Scott vows to fix dike by 2022

SOUTH BAY — Governor Rick Scott Friday vowed to make sure the Herbert Hoover Dike repairs are complete by 2022 during the signing ceremony for Senate Bill 10, held Friday morning at John Stretch Park in South Bay.

With the dike at his back, the governor said the state will provide funds to help speed completion of the U.S. Army Corps of Engineers dike rehabilitation project. Relying on federal funding alone, the corps had projected completion of the repairs by 2025.

The state, however, did not allocate the promised $200 million for the dike this year. That proposal was not included in the final version of SB 10.

The governor and Florida Senate President Joe Negron were in the Big Lake area on May 12 for the official signing of Senate Bill 10, which provides funding for a reservoir in the Everglades Agricultural Area (EAA) using land the state already owns. Senate Bill 10 expressly prohibits the use of eminent domain, leveraging land already owned by the State of Florida and the South Florida Water Management District, land swaps, and purchases, to minimize impacts on agricultural workers while achieving 240,000 to 360,000 acre feet of storage. The legislation also provides grants to establish training programs for agricultural workers.

The final bill was quite different from the legislation originally proposed, which called for buying 60,000 acres of farmland in the EAA for a reservoir.

Residents south of the lake protested that plan, which they projected would have shut down a sugar mill and cost hundreds of jobs.

Gov. Scott said the EAA reservoir and the work on the dike are just pieces in the puzzle of restoring what remains of the Everglades. He said additional water storage will help prevent the need to release excess freshwater to the coastal estuaries, where it disrupts the salinity levels and which contributes to environmental damage.

Senator Joe Negron, who championed the legislation, said he prioritized southern storage because he knew it would be the most difficult to obtain. He said storage is also needed north of the lake. He recognized the problem of nutrient-rich water entering the lake from the north, and admitted there is much work to be done to lower the phosphorus levels in Lake Okeechobee.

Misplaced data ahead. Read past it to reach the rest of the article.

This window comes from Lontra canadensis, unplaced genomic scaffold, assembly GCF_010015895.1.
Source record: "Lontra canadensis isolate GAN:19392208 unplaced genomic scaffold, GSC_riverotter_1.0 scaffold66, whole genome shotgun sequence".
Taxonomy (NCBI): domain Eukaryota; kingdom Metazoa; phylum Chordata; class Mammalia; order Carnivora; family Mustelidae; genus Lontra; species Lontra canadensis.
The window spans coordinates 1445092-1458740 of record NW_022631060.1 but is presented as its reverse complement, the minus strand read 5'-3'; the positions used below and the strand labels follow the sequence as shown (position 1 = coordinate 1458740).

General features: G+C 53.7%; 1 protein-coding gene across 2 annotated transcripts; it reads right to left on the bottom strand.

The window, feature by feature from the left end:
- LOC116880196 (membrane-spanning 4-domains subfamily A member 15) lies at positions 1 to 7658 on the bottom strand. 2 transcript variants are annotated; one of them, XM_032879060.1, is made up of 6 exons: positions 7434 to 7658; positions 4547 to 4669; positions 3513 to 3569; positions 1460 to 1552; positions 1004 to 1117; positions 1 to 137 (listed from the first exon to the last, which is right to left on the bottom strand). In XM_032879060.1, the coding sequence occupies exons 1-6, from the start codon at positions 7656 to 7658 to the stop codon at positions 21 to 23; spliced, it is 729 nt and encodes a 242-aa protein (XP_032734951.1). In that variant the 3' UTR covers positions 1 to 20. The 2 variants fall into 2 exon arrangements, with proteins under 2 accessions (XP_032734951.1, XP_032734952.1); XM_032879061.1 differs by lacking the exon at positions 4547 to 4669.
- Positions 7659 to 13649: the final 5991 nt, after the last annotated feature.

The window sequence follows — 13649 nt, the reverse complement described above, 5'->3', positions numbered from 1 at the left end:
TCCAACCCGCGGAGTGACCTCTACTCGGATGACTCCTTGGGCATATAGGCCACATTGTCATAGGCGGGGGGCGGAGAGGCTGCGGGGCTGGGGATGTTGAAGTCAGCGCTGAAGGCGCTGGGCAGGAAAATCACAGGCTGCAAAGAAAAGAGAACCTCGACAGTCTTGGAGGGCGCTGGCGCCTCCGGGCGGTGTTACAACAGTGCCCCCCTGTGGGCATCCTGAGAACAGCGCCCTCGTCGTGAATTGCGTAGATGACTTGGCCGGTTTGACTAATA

“Nobody has the right to send polluted water down the Kissimmee River into the lake,” he said.

Residents of areas south of the lake gathered at the park and they cheered at the promise to complete dike repairs.

“Today’s bill signing is the culmination of what has truly been a community effort. Thanks to the advocacy efforts of residents from across the Glades, this law does not take nearly any private farmland out of production and will build a reservoir on state-owned land,” said Clewiston Chamber of Commerce Executive Director Hillary Hyslope. “The law will also protect our communities from eminent domain. Special thanks to representatives like Rick Roth, Katie Edwards, and Byron Donalds as well as Senators Oscar Braynon, Keith Perry and Kathleen Passidomo for standing up for our communities throughout this long debate.”

“Ultimately, U.S. Sugar supported this dramatically improved legislation because it takes essentially no privately-owned farmland out of production, removed the threat of eminent domain for the EAA Reservoir and would build on land already in government ownership,” said Judy Sanchez. “Governor Scott and the Florida Legislature recognize the importance of protecting our water resources while also protecting our farming communities and vital local food production.

“We appreciate Governor Scott’s strong support for rural communities south of Lake Okeechobee by advocating for $200 million in funding for expediting repairs to the Herbert Hoover Dike. This structure is absolutely critical to protecting all of South Florida — not just the farming communities — from a catastrophic flooding event,” she said.

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